Oh, by the way, that 9 % reduction in emissions in the US? Three problems. First, that was under conditions in which GNP was mostly going down. As we reach conditions of moderate or fast growth, that reduction goes to zero. Second, aside from recession, most of the reductions achieved up to now come from low-cost-to-implement technologies. That means that achieving the next 9%, and the next 9% after that, becomes more costly and politically harder to implement. Third, at least some of the reductions come from outsourcing jobs and therefore plant and equipment to faster-growing economies with lower costs. Even where IBM is applying energy efficiencies to these sites, the follow-on jobs outside of IBM are typically less energy-efficient. The result is a decrease in the worldwide effect of US emission cuts. As noted above, the pace of worldwide atmospheric carbon dioxide rise continued unabated through 2008 and 2009. Reducing the rate of human emissions isn’t good enough; you have to reduce the absolute amount of human, human-caused (like reduced reflection of sunlight by ice) and follow-on (like melting permafrost, which in the Arctic holds massive amounts of carbon and methane) emissions.
That leaves adaptation to what some scientists call climate disruption. What does that mean?
Adaptation may mean adapting to a rise in sea level of 15 feet in the next 60 years and an even larger rise in the 60 years after that. Adaptation means adapting to disasters that are 3-8 times more damaging and costly than they are now, on average (a very rough calculation, based on the scientific estimate that a 3% C temperature rise doubles the frequency of category 4-5 hurricanes; the reason is that the atmosphere involved in disasters such as hurricanes and tornados can store and release more energy and water with a temperature rise). Adaptation means adjusting to the loss of food and water related to ecosystems that cannot move north or south, blocked by human paved cities and towns. Adaptation means moving to lower-cost areas or constantly revising heating and cooling systems in the same area, as the amount of cooling and heating needed in an area changes drastically. Adaptation means moving food sources from where they are in response to changing climates that make some areas better for growing food, others worse. Adaptation may mean moving 1/6 of the world’s population from one-third of the world’s cultivable land which will become desert . In other words, much of this adaptation will affect all of us, and the costs of carrying out this adaptation will fall to some extent on all of us, no matter how rich. And we’re talking the adaptation that, according to recent posts , appears to be already baked into the system. Moreover, if we continue to be ineffectual at reducing emissions, each decade will bring additional adaptation costs on top of what we are bound to pay already.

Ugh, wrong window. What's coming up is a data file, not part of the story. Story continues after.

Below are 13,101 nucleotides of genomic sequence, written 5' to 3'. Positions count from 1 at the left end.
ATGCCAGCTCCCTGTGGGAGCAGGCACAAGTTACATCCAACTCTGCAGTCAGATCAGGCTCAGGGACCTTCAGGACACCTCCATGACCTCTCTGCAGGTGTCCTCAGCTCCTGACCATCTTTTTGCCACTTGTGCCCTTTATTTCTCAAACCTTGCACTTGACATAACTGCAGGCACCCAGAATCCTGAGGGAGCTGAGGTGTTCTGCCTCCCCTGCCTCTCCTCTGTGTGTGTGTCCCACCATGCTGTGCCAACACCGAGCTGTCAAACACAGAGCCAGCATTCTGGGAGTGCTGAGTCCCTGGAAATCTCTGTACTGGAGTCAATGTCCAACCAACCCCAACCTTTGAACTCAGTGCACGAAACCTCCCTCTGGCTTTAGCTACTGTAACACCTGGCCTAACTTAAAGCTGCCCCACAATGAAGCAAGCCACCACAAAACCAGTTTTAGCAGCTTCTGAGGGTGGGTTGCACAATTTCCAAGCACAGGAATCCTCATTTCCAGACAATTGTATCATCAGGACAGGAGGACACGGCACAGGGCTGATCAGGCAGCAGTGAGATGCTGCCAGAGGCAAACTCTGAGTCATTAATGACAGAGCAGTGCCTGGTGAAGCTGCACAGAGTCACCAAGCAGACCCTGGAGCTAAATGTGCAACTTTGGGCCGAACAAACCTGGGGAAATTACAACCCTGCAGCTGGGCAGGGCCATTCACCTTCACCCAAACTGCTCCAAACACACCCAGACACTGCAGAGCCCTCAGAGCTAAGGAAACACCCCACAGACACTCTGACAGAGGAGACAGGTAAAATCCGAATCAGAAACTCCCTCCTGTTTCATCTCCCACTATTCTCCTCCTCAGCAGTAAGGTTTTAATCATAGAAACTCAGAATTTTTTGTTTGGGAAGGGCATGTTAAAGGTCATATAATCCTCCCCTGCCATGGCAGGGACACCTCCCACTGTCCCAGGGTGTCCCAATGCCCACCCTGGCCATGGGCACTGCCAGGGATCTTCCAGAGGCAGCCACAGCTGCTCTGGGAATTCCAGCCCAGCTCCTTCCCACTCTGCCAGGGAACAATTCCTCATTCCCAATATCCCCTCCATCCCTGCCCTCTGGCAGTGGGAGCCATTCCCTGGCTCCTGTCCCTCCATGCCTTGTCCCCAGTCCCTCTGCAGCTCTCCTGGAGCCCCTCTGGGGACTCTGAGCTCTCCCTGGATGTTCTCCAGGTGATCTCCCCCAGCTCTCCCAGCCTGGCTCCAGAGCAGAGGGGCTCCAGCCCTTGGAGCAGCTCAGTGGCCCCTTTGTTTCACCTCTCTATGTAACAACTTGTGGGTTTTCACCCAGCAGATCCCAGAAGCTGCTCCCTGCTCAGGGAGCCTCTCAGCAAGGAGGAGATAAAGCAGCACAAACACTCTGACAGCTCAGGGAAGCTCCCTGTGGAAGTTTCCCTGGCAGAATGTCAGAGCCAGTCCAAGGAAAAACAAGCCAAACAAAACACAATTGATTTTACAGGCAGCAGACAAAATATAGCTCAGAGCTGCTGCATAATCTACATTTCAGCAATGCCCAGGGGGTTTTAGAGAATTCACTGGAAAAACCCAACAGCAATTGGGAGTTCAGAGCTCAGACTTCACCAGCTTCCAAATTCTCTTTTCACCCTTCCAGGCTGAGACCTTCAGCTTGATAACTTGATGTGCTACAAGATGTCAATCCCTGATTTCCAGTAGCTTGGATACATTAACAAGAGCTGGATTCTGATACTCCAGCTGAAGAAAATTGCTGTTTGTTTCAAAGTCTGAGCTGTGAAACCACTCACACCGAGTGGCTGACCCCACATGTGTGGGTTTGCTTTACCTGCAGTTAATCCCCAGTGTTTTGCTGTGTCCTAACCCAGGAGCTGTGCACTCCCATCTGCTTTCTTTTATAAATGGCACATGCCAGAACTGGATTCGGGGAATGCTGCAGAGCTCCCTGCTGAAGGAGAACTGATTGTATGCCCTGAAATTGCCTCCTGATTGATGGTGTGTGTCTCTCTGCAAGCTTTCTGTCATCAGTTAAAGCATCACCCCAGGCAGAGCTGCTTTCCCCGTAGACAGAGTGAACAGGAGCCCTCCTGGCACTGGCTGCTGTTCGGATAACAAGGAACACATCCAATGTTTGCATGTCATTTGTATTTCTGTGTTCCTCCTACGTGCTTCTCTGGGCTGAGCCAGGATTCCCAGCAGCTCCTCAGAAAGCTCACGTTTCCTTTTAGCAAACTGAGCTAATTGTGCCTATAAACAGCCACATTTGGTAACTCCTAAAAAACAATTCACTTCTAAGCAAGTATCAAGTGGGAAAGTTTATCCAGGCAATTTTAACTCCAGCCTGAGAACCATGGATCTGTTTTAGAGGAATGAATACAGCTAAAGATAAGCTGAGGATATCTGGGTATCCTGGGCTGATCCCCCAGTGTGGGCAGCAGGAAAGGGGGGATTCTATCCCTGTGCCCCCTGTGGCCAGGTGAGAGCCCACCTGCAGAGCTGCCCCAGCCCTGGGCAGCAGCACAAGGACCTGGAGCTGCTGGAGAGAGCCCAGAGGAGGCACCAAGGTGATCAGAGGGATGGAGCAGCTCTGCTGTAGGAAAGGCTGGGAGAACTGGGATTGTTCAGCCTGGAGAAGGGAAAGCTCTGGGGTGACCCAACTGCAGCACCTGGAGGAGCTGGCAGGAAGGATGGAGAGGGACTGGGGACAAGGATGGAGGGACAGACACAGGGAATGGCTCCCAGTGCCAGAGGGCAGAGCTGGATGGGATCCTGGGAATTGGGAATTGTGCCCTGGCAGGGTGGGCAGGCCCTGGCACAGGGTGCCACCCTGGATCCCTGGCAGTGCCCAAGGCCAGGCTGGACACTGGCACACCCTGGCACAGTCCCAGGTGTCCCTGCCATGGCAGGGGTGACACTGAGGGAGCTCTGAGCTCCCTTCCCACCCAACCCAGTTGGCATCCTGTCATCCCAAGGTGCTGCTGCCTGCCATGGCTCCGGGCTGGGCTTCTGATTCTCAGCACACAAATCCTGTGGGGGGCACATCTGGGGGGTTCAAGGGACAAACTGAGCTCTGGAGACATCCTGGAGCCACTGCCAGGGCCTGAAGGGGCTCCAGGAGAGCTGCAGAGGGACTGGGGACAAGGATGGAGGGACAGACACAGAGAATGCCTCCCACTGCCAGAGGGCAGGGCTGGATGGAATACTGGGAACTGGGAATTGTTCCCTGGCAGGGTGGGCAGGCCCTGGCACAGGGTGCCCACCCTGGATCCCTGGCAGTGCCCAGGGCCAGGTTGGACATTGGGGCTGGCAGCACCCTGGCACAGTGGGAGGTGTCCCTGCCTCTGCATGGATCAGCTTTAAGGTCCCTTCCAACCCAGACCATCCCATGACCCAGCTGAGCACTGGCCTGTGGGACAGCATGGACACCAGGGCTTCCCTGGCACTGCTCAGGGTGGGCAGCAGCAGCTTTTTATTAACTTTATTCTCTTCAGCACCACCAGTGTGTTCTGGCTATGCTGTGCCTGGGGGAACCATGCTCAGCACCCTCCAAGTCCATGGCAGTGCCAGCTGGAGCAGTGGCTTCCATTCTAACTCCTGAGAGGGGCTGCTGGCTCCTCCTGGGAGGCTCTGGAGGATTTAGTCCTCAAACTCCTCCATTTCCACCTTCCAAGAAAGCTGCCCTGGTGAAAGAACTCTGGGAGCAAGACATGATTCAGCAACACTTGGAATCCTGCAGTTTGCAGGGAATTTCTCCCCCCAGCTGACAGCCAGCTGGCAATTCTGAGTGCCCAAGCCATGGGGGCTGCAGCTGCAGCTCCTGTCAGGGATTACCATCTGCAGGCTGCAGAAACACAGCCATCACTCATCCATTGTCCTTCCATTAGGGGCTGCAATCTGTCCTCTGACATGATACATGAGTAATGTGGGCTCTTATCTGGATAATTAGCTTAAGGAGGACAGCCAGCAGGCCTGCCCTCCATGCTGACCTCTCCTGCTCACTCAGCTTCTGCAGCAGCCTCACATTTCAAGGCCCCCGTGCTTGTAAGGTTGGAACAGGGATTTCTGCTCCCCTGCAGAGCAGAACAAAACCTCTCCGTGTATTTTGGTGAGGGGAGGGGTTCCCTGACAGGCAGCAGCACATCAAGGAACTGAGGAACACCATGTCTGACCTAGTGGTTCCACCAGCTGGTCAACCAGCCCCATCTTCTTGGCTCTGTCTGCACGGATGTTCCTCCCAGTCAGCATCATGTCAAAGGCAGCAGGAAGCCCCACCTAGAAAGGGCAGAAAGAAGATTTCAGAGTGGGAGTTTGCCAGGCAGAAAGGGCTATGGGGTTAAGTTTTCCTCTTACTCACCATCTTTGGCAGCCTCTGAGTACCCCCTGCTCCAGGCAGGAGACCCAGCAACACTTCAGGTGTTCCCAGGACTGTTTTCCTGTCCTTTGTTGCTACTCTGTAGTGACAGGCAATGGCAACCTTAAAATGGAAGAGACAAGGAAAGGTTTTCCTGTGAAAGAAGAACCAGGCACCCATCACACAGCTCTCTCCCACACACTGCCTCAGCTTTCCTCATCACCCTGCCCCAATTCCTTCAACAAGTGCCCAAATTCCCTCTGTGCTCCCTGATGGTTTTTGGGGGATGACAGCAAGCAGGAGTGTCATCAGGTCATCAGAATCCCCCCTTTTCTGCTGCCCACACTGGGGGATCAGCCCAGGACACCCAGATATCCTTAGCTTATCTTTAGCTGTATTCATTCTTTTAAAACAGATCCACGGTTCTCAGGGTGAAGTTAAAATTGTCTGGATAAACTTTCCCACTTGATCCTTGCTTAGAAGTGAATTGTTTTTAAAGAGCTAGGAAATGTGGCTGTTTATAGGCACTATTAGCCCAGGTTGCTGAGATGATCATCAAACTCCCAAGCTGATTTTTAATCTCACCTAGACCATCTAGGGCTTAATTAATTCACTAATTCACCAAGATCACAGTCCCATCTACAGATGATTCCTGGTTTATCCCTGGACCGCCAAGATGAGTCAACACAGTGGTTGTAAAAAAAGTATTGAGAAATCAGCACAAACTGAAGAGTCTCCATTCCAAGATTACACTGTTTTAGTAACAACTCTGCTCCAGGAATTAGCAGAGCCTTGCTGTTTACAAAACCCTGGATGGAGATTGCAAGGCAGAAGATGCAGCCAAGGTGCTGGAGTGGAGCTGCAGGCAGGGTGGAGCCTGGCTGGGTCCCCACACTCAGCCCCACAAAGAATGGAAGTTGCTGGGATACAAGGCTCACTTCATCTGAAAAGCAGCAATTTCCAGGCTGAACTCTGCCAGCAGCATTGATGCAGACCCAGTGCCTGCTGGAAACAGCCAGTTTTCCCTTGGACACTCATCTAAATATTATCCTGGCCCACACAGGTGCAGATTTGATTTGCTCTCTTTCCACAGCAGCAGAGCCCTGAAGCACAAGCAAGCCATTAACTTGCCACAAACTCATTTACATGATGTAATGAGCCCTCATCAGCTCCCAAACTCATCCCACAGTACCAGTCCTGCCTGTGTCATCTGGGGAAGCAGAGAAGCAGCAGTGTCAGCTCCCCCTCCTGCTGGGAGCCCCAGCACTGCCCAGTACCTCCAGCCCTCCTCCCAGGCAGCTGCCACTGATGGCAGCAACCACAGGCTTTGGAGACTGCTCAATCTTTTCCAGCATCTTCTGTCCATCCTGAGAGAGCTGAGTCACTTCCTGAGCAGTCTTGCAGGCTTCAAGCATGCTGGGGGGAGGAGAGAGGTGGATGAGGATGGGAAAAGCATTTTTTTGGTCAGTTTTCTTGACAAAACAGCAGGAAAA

Adaptation will mean significant additional costs to everyone – because climate disruption brings costs to everyone in their personal lives. It is hard to find a place on the globe that will not be further affected by floods, hurricanes, sea-level rise, wildfires, desertification, heat that makes some places effectively unlivable, drought, permafrost collapse, or loss of food supplies. Spending to avoid those things for one’s own personal home will rise sharply – well beyond the costs of “mitigating” further climate disruption by low-cost or even expensive carbon-emission reductions.
What Does IBM Need To Do?
Obviously, IBM can’t do much about this by itself; but I would suggest two further steps.
First, it is time to make physical infrastructure agile. As the climate in each place continually changes, the feasible or optimum places for head offices, data centers, and residences endlessly change. It is time to design workplaces and homes that can be inexpensively transferred from physical location to physical location. Moving continually is not a pleasant existence to contemplate; but virtual infrastructure is probably the least-cost solution.
Second, it is time to accept limits. The effort to pretend that we do not need to accept the need to reduce emissions in absolute, overall terms, because technology, economics, or sheer willpower will save us, as we have practiced it since our first warning in the 1970s, is failing badly. Instead of talking in terms of improving energy efficiency, IBM needs to start talking in terms of absolute carbon emissions reduction every year, for itself, for its customers, and for use of its products, no matter what the business’ growth rate is.
One more minor point: because climate will be changing continually, adjusting HVAC for upcoming weather forecasts, which only go five days out, is not enough. When a place that has seen four days of 100 degree weather every summer suddenly sees almost 3 months of it, no short-term HVAC adjustment will handle continual brownouts adequately. IBM needs to add climate forecasts to the mix.
I mention this only reluctantly, and in the certain knowledge that for some, this will devalue everything I have said. But there is every indication, unfortunately, that without effective cooperation from governments, the sustainability goal that IBM seeks, and avoidance of harms beyond what I have described here, are not achievable.
Therefore, IBM membership in an organization (the US Chamber of Commerce) that actively and preferentially funnels money to candidates and legislators that deny there is a scientific consensus about global warming and its serious effects undercuts IBM’s credibility in its sustainability initiative and causes serious damage to IBM’s brand. Sam Palmisano as Chairman of the Board of a company (Exxon Mobil) that continues to fund some “climate skeptic” financial supporters (the Heritage Foundation, at the least) and preferentially funnels money to candidates and legislators that deny the scientific consensus does likewise.
IBM deserves enormous credit for creating today comprehensive and effective efforts to tackle the climate disruption crisis as it was understood 3 years ago. But they are three years out of date. They need to use their previous efforts as the starting point for creating new solutions within the next year, solutions aimed at a far bigger task: tackling the climate disruption crisis as it is now.